Available on Netflix, Barbarians retraces in its own way the famous battle of Teutoburg through the fate of three heroic characters. Did they really exist? Warning, spoilers.
Warning, spoilers. The following paragraphs reveal spoilers for the Barbarians series. If you don’t want to know anything, don’t read on.
In the vein of Vikings, The Last Kingdom and historical epics, Barbarians is an ambitious and bloody German series which traces the events around the historic battle of Teutoburg, also called the “disaster of Varus”, which pitted several Germanic tribes against three Roman legions led by Governor Varus. The “barbarian” forces are led by Arminius, a Germanic officer who received Roman military training, an asset which enabled him to anticipate the tactics of the Roman army.
The creators of the Netflix series, Andreas Heckmann, Arne Nolting and Jan Martin Scharf, took care to surround themselves with historians to create a coherent historical framework but they did not hesitate to take some liberties for the dramaturgy of the series. The character of Arminius, played by Laurence Rupp, did exist and actually played this determining role in the battle of Teutoburg. Infiltrated into the Roman military system, Arminius even obtained Roman citizenship and the rank of knight. If Arminius is indeed the son of Segimer, leader of the Cheruscan tribe, the soldier was not adopted by Varus as shown in the series.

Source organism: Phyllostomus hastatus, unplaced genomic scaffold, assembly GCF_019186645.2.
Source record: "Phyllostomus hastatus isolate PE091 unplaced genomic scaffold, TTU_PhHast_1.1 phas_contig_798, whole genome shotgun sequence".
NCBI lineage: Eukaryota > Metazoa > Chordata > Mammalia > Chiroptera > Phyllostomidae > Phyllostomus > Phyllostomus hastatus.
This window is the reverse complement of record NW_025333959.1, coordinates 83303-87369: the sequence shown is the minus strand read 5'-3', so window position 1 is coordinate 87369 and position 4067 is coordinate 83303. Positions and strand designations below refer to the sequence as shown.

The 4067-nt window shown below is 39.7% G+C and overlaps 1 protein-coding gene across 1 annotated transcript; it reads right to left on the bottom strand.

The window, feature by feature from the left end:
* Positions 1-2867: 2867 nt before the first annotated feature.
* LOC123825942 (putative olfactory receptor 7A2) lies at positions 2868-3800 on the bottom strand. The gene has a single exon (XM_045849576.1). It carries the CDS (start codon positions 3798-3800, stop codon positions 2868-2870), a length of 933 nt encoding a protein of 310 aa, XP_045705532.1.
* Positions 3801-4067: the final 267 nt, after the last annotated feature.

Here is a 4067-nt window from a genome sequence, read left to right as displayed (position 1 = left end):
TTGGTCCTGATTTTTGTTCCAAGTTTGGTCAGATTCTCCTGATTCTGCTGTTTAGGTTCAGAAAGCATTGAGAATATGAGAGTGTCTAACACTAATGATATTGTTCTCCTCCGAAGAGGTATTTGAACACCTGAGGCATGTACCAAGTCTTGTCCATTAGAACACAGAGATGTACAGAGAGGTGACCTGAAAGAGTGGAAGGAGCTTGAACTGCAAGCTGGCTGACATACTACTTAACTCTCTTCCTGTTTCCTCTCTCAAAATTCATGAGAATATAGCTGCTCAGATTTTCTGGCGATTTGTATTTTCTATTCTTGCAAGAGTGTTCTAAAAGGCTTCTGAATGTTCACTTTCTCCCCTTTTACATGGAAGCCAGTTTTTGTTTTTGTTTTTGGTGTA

The Germanic warrior Thusnelda, played by the Franco-German actress Jeanne Goursaud, also existed, but there is absolutely no written record of her involvement in the Battle of Teutobourg. She was also not a childhood friend of Arminius and did not marry him to rule the Germanic tribes with him. The reality is more cruel since Arminius kidnapped her after the Varus disaster and took her as his wife. Finally, Folkwin Wolfspeer, played by David Schütter, is a totally invented character and his romantic relationship with Thusnelda was created from scratch for the needs of the dramaturgy of the series.